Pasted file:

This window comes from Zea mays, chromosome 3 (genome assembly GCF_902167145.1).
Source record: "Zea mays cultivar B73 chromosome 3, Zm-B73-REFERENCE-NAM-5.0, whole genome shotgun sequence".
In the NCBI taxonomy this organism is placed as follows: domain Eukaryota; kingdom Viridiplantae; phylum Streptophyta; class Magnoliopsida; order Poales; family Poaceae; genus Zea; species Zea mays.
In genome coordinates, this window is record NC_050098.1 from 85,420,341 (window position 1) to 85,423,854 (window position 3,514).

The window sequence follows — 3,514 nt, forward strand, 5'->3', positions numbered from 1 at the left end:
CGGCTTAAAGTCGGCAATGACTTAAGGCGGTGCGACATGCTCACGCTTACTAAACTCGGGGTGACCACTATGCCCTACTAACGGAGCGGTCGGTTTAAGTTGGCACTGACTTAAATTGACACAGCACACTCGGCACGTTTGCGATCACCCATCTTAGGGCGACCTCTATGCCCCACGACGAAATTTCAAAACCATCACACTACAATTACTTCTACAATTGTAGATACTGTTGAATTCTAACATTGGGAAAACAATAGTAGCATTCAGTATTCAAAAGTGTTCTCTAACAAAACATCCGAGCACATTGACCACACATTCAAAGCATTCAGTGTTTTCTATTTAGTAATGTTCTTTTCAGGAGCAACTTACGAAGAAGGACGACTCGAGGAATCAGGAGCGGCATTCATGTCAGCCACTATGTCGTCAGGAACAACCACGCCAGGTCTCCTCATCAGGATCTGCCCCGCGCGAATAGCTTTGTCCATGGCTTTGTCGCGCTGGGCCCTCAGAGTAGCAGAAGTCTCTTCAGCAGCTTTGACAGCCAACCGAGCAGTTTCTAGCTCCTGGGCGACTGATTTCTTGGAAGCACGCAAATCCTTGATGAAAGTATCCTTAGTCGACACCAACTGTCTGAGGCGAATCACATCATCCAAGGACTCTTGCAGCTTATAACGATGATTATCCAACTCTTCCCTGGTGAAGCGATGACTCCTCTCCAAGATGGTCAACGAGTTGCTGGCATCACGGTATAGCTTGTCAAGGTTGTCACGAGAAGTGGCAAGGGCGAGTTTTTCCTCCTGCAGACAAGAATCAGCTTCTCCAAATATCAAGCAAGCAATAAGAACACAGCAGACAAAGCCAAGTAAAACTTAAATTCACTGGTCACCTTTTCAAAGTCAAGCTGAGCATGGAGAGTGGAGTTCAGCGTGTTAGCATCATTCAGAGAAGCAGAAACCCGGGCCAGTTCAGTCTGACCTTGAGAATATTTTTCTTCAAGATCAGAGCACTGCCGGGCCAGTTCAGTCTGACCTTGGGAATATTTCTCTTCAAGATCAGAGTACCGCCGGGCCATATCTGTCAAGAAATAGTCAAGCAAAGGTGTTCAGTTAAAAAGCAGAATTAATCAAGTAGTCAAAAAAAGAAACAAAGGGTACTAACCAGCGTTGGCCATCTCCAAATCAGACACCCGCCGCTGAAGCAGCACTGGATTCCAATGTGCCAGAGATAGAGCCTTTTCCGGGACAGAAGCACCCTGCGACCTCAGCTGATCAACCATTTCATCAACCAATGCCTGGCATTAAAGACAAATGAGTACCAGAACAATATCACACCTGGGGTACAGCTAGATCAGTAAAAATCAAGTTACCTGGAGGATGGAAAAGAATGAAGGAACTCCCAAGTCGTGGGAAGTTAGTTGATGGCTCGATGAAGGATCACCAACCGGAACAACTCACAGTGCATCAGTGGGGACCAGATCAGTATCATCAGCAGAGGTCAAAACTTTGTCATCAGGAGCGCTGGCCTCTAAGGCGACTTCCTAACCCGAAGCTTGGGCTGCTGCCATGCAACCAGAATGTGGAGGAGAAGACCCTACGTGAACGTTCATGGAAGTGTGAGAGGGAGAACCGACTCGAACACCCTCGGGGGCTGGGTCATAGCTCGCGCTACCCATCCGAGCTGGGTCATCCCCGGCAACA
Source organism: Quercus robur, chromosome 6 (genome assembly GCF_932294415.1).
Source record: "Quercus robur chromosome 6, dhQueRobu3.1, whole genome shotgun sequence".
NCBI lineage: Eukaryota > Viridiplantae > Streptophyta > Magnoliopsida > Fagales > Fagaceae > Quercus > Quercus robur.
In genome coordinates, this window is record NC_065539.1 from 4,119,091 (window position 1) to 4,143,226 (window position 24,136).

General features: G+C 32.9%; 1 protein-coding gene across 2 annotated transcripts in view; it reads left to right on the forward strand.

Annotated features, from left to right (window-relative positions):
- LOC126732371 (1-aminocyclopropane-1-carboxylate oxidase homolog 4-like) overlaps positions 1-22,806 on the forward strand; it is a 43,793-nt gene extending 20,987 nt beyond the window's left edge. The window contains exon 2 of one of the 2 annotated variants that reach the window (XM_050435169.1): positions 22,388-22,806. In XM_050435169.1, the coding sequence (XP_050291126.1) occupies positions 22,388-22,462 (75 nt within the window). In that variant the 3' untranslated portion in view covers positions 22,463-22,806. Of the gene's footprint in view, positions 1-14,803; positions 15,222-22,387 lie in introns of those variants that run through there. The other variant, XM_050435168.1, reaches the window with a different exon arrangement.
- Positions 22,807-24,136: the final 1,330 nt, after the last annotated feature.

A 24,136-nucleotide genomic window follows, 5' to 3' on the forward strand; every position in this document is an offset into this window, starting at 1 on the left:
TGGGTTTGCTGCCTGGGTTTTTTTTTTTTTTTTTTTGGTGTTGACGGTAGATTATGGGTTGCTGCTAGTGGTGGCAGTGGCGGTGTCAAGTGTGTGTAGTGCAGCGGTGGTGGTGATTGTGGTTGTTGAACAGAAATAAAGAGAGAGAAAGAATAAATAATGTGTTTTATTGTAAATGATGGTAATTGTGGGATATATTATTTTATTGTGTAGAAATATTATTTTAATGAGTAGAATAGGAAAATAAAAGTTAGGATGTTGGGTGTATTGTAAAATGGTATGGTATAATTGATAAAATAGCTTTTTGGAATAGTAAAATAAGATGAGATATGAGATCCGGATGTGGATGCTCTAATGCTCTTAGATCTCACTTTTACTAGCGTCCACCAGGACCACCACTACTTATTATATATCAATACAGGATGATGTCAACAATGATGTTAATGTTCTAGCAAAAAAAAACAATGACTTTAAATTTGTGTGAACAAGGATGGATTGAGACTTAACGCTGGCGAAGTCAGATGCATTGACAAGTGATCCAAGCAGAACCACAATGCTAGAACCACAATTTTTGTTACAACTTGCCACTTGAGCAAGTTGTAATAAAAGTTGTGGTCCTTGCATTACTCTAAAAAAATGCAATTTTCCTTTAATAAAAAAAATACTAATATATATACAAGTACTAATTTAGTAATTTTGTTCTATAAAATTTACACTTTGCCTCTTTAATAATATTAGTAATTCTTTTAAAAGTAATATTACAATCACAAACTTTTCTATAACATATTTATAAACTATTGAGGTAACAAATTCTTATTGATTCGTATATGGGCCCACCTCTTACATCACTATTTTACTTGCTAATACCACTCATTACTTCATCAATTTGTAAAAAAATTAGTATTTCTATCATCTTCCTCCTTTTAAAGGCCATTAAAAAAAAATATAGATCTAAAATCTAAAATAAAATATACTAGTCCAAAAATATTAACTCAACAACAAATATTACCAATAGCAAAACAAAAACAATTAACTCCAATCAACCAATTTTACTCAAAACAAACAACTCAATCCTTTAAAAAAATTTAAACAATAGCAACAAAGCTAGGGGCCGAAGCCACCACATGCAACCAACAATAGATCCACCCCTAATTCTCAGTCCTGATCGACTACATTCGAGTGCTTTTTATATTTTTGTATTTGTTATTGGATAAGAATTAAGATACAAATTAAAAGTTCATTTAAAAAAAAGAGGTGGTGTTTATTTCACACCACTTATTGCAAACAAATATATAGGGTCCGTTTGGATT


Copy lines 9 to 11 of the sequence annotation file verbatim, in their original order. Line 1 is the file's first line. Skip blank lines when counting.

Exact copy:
NCBI lineage: Eukaryota > Viridiplantae > Streptophyta > Magnoliopsida > Fagales > Fagaceae > Quercus > Quercus robur.
In genome coordinates, this window is record NC_065539.1 from 4,119,091 (window position 1) to 4,143,226 (window position 24,136).

General features: G+C 32.9%; 1 protein-coding gene across 2 annotated transcripts in view; it reads left to right on the forward strand.